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Clinical Updates


UCLA Food Allergy Program unique in the region


The UCLA Food Allergy Program offers centralized evaluation and treatment for adult and pediatric patients with suspected food allergies. It also provides education to patients and their families and serves as a center for food allergy research. The program, currently the only one of its kind in the western United States, includes a gastroenterologist and a dietitian who both specialize in food allergy patients.

Approximately 8 percent of children and 2 percent of adults suffer from food hypersensitivity. Each year in the U.S., about 30,000 episodes of anaphylaxis and 150 deaths occur due to food allergy.

The UCLA program offers comprehensive diagnostic testing for patients with suspected food allergies or suspected adverse reactions to specific foods. These tests include skin testing for food allergies, blood testing for IgE antibodies (radioallergosorbent test or RAST) and food challenges. Food challenge is the gold standard of food allergy testing, but because of the danger of a severe reaction, it should only be undertaken at a facility equipped to handle allergic reaction emergencies. Apart from the safety issue, food challenges provide the best and most reliable information when they are performed as double-blind, placebocontrolled tests of increasing concentrations of the suspected food allergen.

In recent years, blood tests have become more sophisticated and now offer for the most common food allergies the ability to predict the likelihood that the patient will experience generalized reactions to the food allergen. The new test, called ImmunoCAP, can help guide decisions about food avoidance. Generalized reactions can range from relatively mild skin reactions – such as hives – to anaphylaxis.

Appropriate Patients

Food allergy can present in a variety of forms. One of the signs of food sensitivity commonly seen in pediatric patients is the early onset of eczema – often at around 3 months of age – which can be the precursor to the development of the more familiar and immediate hive reaction to food allergens. Babies with severe eczema, those with persistent vomiting or diarrhea that does not resolve with formula change, and babies who fail to thrive can all benefit from a careful and thorough food allergy evaluation. Such an evaluation can be useful in pinpointing specific food allergies or in simply ruling out food sensitivity to avoid unnecessary restrictions and to allow the pediatrician to proceed to other diagnoses.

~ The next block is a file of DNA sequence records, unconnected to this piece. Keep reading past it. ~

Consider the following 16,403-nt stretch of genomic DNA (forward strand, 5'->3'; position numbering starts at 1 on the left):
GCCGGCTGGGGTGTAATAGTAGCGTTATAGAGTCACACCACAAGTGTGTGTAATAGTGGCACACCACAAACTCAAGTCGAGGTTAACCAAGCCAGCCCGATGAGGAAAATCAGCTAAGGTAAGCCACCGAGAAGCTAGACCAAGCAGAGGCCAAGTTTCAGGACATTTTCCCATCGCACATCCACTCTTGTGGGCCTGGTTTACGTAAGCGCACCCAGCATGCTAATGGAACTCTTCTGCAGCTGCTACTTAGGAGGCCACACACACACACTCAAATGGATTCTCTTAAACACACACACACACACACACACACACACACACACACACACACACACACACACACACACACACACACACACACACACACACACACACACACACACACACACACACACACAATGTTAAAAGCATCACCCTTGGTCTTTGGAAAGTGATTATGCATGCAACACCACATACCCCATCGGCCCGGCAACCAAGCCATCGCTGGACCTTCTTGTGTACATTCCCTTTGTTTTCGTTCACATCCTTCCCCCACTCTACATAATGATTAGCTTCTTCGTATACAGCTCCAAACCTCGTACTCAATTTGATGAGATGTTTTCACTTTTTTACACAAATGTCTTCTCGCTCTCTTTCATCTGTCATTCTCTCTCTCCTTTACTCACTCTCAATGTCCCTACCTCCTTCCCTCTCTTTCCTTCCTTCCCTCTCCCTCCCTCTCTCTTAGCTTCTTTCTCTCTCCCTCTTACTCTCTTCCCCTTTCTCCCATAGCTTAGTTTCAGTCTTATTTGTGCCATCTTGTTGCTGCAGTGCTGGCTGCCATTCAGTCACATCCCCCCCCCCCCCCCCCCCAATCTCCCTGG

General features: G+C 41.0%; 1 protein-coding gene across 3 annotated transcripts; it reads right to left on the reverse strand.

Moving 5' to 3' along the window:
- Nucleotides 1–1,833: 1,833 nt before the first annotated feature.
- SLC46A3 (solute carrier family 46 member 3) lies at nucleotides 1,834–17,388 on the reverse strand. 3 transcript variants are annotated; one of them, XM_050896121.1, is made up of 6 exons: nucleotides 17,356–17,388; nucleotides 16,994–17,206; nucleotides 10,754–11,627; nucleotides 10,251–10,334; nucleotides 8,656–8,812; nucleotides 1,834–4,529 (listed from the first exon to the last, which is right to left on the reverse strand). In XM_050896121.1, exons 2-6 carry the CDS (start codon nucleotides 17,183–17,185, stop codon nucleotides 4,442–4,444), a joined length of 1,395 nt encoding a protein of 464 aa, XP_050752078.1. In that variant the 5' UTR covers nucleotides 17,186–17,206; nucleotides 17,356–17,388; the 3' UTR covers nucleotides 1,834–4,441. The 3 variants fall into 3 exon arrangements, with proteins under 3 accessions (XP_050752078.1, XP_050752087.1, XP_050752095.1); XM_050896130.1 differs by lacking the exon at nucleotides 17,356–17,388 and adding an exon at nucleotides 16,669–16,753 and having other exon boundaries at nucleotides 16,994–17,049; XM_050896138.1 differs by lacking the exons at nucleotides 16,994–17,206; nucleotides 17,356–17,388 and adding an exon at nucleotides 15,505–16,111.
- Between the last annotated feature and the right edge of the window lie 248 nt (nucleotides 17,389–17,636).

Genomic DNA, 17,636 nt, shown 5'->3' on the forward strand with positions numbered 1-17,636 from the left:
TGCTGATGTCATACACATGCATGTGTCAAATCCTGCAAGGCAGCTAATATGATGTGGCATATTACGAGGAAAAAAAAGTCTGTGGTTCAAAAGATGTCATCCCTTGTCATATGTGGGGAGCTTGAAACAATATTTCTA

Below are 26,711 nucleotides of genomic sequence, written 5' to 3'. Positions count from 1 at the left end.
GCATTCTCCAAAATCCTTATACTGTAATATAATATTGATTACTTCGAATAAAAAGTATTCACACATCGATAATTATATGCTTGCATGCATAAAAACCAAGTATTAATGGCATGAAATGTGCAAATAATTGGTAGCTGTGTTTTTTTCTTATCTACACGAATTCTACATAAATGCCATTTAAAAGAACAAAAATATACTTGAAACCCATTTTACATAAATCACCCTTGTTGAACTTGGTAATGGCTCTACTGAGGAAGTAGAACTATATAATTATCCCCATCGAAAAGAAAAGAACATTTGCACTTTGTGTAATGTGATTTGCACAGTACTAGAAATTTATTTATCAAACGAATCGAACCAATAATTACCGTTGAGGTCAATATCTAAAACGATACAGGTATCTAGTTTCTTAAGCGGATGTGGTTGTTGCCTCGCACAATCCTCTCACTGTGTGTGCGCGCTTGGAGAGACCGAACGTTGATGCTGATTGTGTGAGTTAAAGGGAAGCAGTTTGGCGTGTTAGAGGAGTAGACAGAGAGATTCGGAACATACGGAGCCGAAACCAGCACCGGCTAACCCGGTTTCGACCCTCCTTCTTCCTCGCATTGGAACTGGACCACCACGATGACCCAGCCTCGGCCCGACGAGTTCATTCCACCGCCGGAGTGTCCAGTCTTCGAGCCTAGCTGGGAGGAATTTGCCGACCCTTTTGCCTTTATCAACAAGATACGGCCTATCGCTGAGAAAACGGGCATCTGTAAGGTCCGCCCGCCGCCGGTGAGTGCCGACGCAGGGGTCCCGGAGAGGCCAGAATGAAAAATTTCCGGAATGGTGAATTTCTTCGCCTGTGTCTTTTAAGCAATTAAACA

Evidence suggests that appropriate early dietary intervention may prevent further allergic manifestations, such as allergic rhinitis and asthma. When a family history of allergy exists, pediatricians should consider an early referral to a specialized food allergy program. For children diagnosed with a food allergy, periodic retesting is appropriate to determine if they have outgrown their allergy.

A dedicated food allergy program can be especially helpful for adult patients who have a complex history of food allergy, or who have a severe or atypical form of food allergy. Because managing food allergy cases can be both diagnostically and therapeutically challenging, the UCLA Food Allergy Program offers comprehensive services to support physicians in the community in providing the best possible care for their patients.

Patient and parent education

Food allergy patients frequently receive misinformation about their condition, so providing patients with sound, scientific information can be an important element in helping them manage their condition. A registered dietitian, who is part of the program staff, provides counseling on recommended diets and foods to avoid as well as advise on such topics as reading food labels and strategies for dining at restaurants.

A developing field of research

Important parts of the mission of the UCLA Food Allergy Program are to contribute to the research conducted in the field of food allergy, and to provide treatment alternatives to food avoidance. Interest in this field of medical research has increased in recent years as experts continue to seek ways to improve the lives of food allergy sufferers.

Contact information

For more information, to consult with a UCLA Food Allergy Program physician, or to make an appointment, call:
310-825-6481 – Division of Pediatric Allergy and Immunology
800-825-2631 – UCLA Physician Helpline

Participating physicians

Maria Garcia-Lloret, M.D.
Marc Riedl, M.D.

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